We had several major repairs to undertake while at anchor in oh-so-rolly-when-will-it-stop Taiohae Bay. This meant we were stuck in one place for a while. These islands are relatively “new” and a reef has not had time to grow around it, despite the warm waters which bathe their shores. The lack of a protective reef leaves all the bays open to the restless sea which is never truly calm. Sitting in the corner of the Pacific Ocean thousands of miles from any continent ensures large ocean swells on their way across the planet trip and bang into these islands all day and, it seemed, especially at night.

The Marquesan Challenge

Boats at anchor, there are no marinas mind you, take the brunt of the swells no matter which way the bay seems to be facing. Sitting down at meal times we became accustomed to looking out the windows and seeing only water, a brief flash of land and then only sky, followed by a what looked like land and then only water again as we rolled 30 degrees one way and the next. One night sticks out in my mind as being particularly bad: I couldn’t walk from one end of the boat to the other. It was more of a crawl to go from our bedroom to check on the girls sleeping up front. We felt like being on passage every single day but without the reward of getting anywhere. I began to understand what it would be like living with a 100% income tax where the government takes everything and you never get to enjoy the fruit of your labor.

Sleep did come; for an hour or two before the rolling and crashing of objects on board woke you and it became necessary to reposition your aching limbs or get tossed out of bed. We found sleeping on our backs spread-eagle was the most stable position as it lowered our center of gravity but cannot be said to be comfortable. At all! This was especially cruel after three weeks at sea where sleep was already as rare as a Canadian pineapple.

Throwing out a stern anchor is usually a good solution in keeping the bow of the boat pointing toward the swell to reduce unwanted lateral motion. However, I noticed the few boats that did this rolled almost as much as we did. I assume this was due to the refraction of waves bouncing off all sides of the bay.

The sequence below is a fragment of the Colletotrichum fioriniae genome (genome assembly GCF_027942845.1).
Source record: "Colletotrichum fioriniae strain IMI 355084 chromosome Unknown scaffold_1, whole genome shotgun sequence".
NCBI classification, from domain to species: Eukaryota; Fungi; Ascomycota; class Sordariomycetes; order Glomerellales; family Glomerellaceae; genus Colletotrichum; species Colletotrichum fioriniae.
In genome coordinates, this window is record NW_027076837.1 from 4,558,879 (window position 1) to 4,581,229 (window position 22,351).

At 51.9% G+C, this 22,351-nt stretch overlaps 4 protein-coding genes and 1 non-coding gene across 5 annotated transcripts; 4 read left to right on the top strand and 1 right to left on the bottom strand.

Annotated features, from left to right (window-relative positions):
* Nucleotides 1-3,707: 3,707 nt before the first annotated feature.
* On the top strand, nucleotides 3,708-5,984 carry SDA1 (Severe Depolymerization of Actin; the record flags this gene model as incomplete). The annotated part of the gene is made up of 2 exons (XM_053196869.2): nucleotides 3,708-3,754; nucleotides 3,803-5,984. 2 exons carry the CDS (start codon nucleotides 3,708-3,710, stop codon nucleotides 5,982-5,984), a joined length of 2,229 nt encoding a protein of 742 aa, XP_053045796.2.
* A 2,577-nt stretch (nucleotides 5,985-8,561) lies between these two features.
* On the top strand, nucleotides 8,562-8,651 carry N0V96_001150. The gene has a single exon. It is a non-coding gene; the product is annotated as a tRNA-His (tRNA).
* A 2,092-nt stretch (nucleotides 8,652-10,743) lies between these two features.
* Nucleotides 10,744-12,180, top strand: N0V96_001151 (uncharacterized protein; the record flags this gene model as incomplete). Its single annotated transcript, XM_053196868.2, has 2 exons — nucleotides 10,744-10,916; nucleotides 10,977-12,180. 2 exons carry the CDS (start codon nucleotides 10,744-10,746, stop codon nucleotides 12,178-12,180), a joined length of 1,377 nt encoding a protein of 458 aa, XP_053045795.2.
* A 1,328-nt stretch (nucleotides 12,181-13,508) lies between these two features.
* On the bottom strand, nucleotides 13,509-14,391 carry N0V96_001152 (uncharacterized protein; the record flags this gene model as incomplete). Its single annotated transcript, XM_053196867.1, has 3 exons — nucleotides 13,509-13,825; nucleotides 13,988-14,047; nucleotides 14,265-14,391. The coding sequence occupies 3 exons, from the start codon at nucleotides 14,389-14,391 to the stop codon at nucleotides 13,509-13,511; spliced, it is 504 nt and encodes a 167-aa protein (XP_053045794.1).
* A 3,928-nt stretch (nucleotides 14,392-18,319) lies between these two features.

And it was hot. The Marquesas are just 500 miles south of the equator and if the breeze died for a minute beads of sweat competed with each other to be the first to race down your forehead and into your eyes. I ended up buying a $20 electric fan for 60 bucks to plug in to our inverter just to move the air around as our 12-volt shipboard fans weren’t up to the Marquesan challenge.

Well, so what? We were tough and this was a unique place which we were lucky to see. Other yachties in the anchorage pretty much felt the same and there was very little complaining about the rolly conditions and impossibility of sweet surrender to god of sleep.

Night, like middle age, comes quickly in the tropics and the stars burst out of hiding as the sky darkens. The cliffs surrounding the anchorage take on different shapes as elongated dark shadows grew and bent with a rising moon. Then the drums began and one felt that it was still worth it to stay another day.


And there were the transvestites. Now, I am all for live and let live but this island only had an entire population of around 2,000 people and in my first few days I must have seen a dozen or more “trannies.” There was no doubt when you see a beefy Marquesan male wearing badly applied rouge and lipstick with his hair tied back, floating down the street in pumps stuffed into a skin tight pink dress. No doubt. Their gestures were feminine and they smiled sweetly when you talked to them. And they seemed to be everywhere. Clearly, male transvestites are an accepted part of local culture and nobody we saw ever treated them disdainfully or different than anyone else.

Asmara herself stood on the cusp of womanhood; her ninth birthday came a few days after we arrived. Sadly, she suffers from a family affliction that seems to plague generations of female Hillens: she loves horses, insanely so.